NHS England to scrap minor ailments service in 14 London boroughs
NHS England has decided to decommission a minor ailments service in 14 London boroughs because the scheme is “not fit for purpose”, it told C+D.
NHS England London – the regional body that commissions pharmacy services across the capital – told C+D last week (July 16) it will stop the minor ailments service in 14 London boroughs (see below), to adhere to national NHS guidance advising GPs to “curb prescribing” of over-the-counter (OTC) medicines for 35 conditions.
“The current service specifications are not fit for purpose, and do not fit with current pathways and the national development of pharmacists’ roles.
“Patients are accessing the [minor ailments] service as a regular repeat service for medication such as paracetamol and ibuprofen, rather than a service to manage minor illnesses that are acute in nature,” it said.
NHS England London recommended decommissioning the scheme last month (June 18), following a review into the enhanced services it inherited from Primary Care Trusts after an NHS reorganisation in April 2013.
“The deployment of pharmacists in general practice (a national initiative) will support the management of appointments for minor illnesses and improved signposting of patients to community pharmacies for the management of self-care,” NHS England London Region added.
The minor ailments service will be decommissioned once a “go-live” date has been agreed for the implementation of the digital minor ailments referral service, the commissioning body confirmed.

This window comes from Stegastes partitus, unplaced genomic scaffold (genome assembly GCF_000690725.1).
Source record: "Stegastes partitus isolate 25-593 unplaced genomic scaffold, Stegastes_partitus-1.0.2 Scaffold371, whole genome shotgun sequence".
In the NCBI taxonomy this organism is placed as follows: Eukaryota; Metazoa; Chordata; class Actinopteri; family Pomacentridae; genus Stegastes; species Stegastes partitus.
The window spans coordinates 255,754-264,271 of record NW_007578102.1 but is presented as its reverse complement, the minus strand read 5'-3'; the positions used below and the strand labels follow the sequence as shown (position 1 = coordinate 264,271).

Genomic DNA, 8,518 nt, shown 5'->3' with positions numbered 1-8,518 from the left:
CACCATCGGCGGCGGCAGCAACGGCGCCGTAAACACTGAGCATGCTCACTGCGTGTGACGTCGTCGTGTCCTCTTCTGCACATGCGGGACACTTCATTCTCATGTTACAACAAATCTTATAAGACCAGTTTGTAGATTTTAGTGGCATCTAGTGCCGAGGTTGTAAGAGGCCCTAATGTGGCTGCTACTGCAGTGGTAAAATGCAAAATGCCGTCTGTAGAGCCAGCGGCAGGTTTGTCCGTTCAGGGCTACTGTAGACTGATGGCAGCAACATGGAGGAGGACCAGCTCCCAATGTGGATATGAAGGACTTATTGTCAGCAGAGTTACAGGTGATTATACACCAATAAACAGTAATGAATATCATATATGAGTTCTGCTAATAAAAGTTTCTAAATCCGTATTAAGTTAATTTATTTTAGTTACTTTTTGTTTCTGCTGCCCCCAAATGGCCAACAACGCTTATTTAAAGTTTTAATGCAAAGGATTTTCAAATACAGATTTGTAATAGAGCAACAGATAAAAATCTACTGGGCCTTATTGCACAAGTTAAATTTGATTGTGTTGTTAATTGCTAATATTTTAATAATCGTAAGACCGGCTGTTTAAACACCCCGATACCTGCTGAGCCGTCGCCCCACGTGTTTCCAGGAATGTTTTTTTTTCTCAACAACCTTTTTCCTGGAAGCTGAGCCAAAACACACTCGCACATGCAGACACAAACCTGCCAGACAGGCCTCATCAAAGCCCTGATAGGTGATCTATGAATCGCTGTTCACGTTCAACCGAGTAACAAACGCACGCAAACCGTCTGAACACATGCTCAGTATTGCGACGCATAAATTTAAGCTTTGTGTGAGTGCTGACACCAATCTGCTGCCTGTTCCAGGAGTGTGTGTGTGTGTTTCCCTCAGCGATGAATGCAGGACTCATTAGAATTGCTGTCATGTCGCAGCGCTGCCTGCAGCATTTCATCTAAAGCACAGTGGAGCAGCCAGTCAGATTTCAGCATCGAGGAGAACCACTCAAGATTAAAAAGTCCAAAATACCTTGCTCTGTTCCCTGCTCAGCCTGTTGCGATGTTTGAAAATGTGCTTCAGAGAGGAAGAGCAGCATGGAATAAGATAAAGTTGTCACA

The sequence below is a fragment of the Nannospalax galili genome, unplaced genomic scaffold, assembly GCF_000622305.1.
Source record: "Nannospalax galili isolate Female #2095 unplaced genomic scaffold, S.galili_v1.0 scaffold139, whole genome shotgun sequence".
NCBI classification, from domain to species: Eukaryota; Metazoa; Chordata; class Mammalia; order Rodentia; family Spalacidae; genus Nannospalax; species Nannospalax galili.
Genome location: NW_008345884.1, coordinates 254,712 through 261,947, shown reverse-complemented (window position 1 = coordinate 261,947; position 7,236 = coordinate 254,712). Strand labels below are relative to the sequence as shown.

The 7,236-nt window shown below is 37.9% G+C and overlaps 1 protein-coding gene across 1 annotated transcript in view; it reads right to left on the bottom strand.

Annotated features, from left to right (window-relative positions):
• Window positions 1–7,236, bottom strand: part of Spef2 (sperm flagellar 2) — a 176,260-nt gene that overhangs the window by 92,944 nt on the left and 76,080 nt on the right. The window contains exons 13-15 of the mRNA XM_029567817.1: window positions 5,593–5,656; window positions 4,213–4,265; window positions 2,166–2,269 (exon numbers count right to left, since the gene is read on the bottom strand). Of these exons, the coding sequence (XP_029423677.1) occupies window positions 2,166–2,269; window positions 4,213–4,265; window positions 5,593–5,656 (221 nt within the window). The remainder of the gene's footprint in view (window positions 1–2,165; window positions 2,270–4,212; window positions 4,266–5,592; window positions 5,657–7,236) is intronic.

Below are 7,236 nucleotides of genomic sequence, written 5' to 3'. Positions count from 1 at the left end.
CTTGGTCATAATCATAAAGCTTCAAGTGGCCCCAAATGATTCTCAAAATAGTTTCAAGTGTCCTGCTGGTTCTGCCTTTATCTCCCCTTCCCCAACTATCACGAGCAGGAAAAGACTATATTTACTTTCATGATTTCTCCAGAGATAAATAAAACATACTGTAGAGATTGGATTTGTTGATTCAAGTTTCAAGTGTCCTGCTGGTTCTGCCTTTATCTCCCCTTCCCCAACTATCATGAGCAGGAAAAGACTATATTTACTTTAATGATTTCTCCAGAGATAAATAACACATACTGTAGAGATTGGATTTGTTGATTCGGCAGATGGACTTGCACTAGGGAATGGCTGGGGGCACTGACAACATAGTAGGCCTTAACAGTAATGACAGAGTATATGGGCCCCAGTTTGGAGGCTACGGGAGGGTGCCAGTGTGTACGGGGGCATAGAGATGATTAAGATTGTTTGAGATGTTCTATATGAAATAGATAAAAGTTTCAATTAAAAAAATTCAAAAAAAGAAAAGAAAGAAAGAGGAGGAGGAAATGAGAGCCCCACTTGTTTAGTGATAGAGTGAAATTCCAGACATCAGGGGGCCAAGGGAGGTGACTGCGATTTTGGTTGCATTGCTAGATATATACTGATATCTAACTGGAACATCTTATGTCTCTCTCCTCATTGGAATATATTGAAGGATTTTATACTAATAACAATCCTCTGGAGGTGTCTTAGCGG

London will become an “extended pilot site” for the digital scheme, which is currently being piloted in the north-east of England. However, NHS England stressed to C+D that the service “is not a replacement for the minor ailments scheme”.
“Daunting” prospect for pharmacy
A pharmacy contractor in one of the boroughs where the scheme will be scrapped told C+D the prospect was “daunting”.
Raj Radia, owner of Spring Pharmacy in Hackney, said: “There is a lot of deprivation where we are. People will still wait for a bottle of paracetamol at a GP surgery because they can’t afford to buy one, or they will go to A&E.”
Mr Radia claimed smoking, obesity, and mental health is a big problem in the area, which is “one of the most deprived areas in the country”.
“60,000 patients a year will turn to GPs”
The Health in Hackney scrutiny commission – a council group that scrutinises local health and social care services – warned NHS England in a letter dated March 16 that an additional 60,000 patients in the area could “seek scarce GP appointments” every year if the service was not available.
But NHS England London told C+D that “clinical commissioning groups (CCGs) that have already decommissioned the scheme have seen no impact on GP appointments”.
Councillor Ann Munn, chair of the scrutiny commission, said there was a strong business case to continue funding the service as it would save the NHS money in the long-term.
Ms Munn has written to NHS England London to request that funding for the scheme be devolved to City and Hackney CCG to commission an “equivalent” service – with a decision expected this week.
Earlier this month, C+D reported that Fylde and Wyre CCG decommissioned its ‘Pharmacy+’ minor ailments service on July 1, as the NHS prescribing guidance meant the scheme had “naturally [come] to a close”.